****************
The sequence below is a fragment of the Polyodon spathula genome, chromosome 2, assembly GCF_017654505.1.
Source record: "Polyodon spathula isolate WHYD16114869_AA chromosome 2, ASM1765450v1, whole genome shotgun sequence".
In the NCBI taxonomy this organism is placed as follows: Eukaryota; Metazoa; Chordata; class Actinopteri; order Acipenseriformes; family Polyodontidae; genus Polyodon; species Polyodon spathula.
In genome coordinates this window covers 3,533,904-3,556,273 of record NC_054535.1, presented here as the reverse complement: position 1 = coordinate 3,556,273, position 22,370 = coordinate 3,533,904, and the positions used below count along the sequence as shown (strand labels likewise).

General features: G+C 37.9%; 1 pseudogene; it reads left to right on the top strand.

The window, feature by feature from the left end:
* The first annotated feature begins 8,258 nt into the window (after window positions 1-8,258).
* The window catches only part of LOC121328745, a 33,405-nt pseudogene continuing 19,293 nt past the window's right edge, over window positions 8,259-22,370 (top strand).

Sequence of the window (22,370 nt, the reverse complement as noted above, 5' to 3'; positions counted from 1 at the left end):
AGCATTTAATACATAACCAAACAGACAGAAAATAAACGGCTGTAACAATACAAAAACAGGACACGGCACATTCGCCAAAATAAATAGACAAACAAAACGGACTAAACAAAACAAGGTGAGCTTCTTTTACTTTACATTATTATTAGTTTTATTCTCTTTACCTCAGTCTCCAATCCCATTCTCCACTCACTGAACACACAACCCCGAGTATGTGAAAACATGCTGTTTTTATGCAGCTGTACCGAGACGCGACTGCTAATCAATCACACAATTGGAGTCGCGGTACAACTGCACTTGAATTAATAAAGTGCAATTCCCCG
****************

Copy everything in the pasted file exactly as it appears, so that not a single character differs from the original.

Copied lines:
The sequence below is a fragment of the Polyodon spathula genome, chromosome 2, assembly GCF_017654505.1.
Source record: "Polyodon spathula isolate WHYD16114869_AA chromosome 2, ASM1765450v1, whole genome shotgun sequence".
In the NCBI taxonomy this organism is placed as follows: Eukaryota; Metazoa; Chordata; class Actinopteri; order Acipenseriformes; family Polyodontidae; genus Polyodon; species Polyodon spathula.
In genome coordinates this window covers 3,533,904-3,556,273 of record NC_054535.1, presented here as the reverse complement: position 1 = coordinate 3,556,273, position 22,370 = coordinate 3,533,904, and the positions used below count along the sequence as shown (strand labels likewise).

General features: G+C 37.9%; 1 pseudogene; it reads left to right on the top strand.

The window, feature by feature from the left end:
* The first annotated feature begins 8,258 nt into the window (after window positions 1-8,258).
* The window catches only part of LOC121328745, a 33,405-nt pseudogene continuing 19,293 nt past the window's right edge, over window positions 8,259-22,370 (top strand).

Sequence of the window (22,370 nt, the reverse complement as noted above, 5' to 3'; positions counted from 1 at the left end):
AGCATTTAATACATAACCAAACAGACAGAAAATAAACGGCTGTAACAATACAAAAACAGGACACGGCACATTCGCCAAAATAAATAGACAAACAAAACGGACTAAACAAAACAAGGTGAGCTTCTTTTACTTTACATTATTATTAGTTTTATTCTCTTTACCTCAGTCTCCAATCCCATTCTCCACTCACTGAACACACAACCCCGAGTATGTGAAAACATGCTGTTTTTATGCAGCTGTACCGAGACGCGACTGCTAATCAATCACACAATTGGAGTCGCGGTACAACTGCACTTGAATTAATAAAGTGCAATTCCCCG